Today marks the 40th anniversary of the original Roots mini-series. For those not in the know, Roots aired on ABC over eight nights starting on January 23, 1977. Based on the best-selling novel by Alex Haley, the star-studded series details the story of African slaves from the Colonial era to Reconstruction. It’s one of the most powerful, watched, and beloved mini-series of all-time. I know for me, it left a lasting impact. And for those of you who might think it’s a “black thing,” scroll down because, as a pale Cuban-American I’m here to say it’s not. It’s a human thing.
My perspective of race relations is a little skewed by what I call the South Florida bubble. Human skin-tone variations (there’s only one race after all) are fairly balanced down here and, for the most part, we all get along. So, when I watched Roots for the first time, I was left confused. Granted, I was around 10 years old and probably wasn’t ready for such content. I was also a little bored. Face it, at 10 years old, a week-long mini-series about slavery wasn’t targeting me as its audience.
As for an audience, the eight-night event drew a massive one. Back in 1977, television options were limited, so people often ended up watching the same things. Having fewer channels meant there was less variety, but the limitations oddly created more unity. Movie theaters closed for a week, while bars and living rooms filled with viewers. Americans who watched Roots, from South Florida to the Midwest to the West Coast, were all presented with the same dilemma of historical horror. There was no echo chamber hide within. Dealing with the reality of the past and the questions it raised created conversation and communication. For modern audiences, it’s a stark reminder that once, only white lives mattered.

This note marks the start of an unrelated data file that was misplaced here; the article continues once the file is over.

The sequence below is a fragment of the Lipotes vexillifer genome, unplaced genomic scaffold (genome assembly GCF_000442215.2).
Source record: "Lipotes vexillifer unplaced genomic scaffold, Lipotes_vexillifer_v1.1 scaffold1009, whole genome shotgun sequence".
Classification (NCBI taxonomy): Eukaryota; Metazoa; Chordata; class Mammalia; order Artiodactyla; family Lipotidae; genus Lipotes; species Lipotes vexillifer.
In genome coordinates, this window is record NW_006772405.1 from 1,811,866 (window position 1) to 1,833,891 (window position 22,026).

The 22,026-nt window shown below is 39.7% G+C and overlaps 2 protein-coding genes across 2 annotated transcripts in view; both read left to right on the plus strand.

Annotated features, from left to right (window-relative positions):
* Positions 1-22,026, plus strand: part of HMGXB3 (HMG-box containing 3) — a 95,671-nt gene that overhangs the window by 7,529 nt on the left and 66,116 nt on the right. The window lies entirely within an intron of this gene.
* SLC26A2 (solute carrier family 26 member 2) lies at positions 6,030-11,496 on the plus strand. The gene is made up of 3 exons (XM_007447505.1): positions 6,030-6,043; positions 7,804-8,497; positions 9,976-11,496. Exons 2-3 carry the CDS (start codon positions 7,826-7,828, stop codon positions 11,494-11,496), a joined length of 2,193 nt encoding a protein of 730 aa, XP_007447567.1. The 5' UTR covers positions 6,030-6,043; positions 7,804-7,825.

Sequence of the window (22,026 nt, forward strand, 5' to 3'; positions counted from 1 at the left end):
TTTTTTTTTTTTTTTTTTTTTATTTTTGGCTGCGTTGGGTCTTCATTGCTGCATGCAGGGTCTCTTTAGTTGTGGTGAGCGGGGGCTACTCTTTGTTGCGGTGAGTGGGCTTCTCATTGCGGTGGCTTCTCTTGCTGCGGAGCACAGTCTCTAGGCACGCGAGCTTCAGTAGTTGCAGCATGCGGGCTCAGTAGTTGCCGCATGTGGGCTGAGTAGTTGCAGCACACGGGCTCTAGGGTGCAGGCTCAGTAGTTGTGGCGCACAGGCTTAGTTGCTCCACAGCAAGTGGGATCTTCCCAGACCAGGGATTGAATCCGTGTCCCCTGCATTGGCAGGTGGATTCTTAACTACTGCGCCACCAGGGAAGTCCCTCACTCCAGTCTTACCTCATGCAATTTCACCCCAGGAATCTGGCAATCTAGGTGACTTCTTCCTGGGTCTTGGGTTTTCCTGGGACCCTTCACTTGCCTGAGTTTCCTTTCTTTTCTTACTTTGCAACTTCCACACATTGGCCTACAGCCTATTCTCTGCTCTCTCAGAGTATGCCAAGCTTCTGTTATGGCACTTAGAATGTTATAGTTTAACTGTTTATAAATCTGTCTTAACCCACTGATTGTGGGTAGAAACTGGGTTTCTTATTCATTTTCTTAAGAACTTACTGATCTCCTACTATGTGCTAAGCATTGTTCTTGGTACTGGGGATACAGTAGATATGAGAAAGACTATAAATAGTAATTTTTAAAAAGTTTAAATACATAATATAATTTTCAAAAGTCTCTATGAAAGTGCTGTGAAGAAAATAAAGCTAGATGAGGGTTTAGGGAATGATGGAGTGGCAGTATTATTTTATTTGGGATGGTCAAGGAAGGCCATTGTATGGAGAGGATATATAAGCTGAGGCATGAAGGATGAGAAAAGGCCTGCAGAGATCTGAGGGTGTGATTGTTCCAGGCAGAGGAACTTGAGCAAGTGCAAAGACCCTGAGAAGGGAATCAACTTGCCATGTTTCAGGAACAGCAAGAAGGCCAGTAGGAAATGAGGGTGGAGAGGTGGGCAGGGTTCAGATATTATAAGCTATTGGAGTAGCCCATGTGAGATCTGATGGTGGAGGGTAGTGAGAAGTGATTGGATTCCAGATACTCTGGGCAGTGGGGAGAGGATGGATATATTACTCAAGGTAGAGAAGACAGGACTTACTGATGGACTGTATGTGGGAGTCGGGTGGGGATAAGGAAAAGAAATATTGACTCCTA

“We believe not in death, but in life, and there is no object more valuable than a [hu]man’s life.” -Kintango
As it should be, Roots is one of those epic pieces of film that plays somewhere on television year after year. So, I saw bits and pieces here and there all through my formative years. And the plight of African Americans in the United States at the time became engrained in me. The horrors they faced, for generations on end, was something I held dear to me as one of the most important things humanity should never forget so as never to repeat. Of course, we did repeat it, again and again, from segregation to the Holocaust to Boko Haram. Humanity seems to have a penchant for finding someone to oppress and doing it with utmost brutality.
Oppression looms over every minute of Roots. The series, and these stories of humanity overcoming the worst in itself, serves as a brilliant way to teach empathy. And frankly, we all need it. Empathy is what stops us from fighting each other and gets us working together instead. And just like the brave slaves who fought for freedom, and the brave soldiers who fought for freedom, and the lawmakers, journalists, Muslims, musicians, Native Americans, artists, Italians, actors, Germans, Cubans, men, women, and more who fight for freedom, working together is when humanity is at its strongest.
Roots isn’t a black thing or a white thing or a ratings thing or a corporate thing. It’s a human thing. It’s a moving painting of suffering and perseverance. Nothing is more human than that.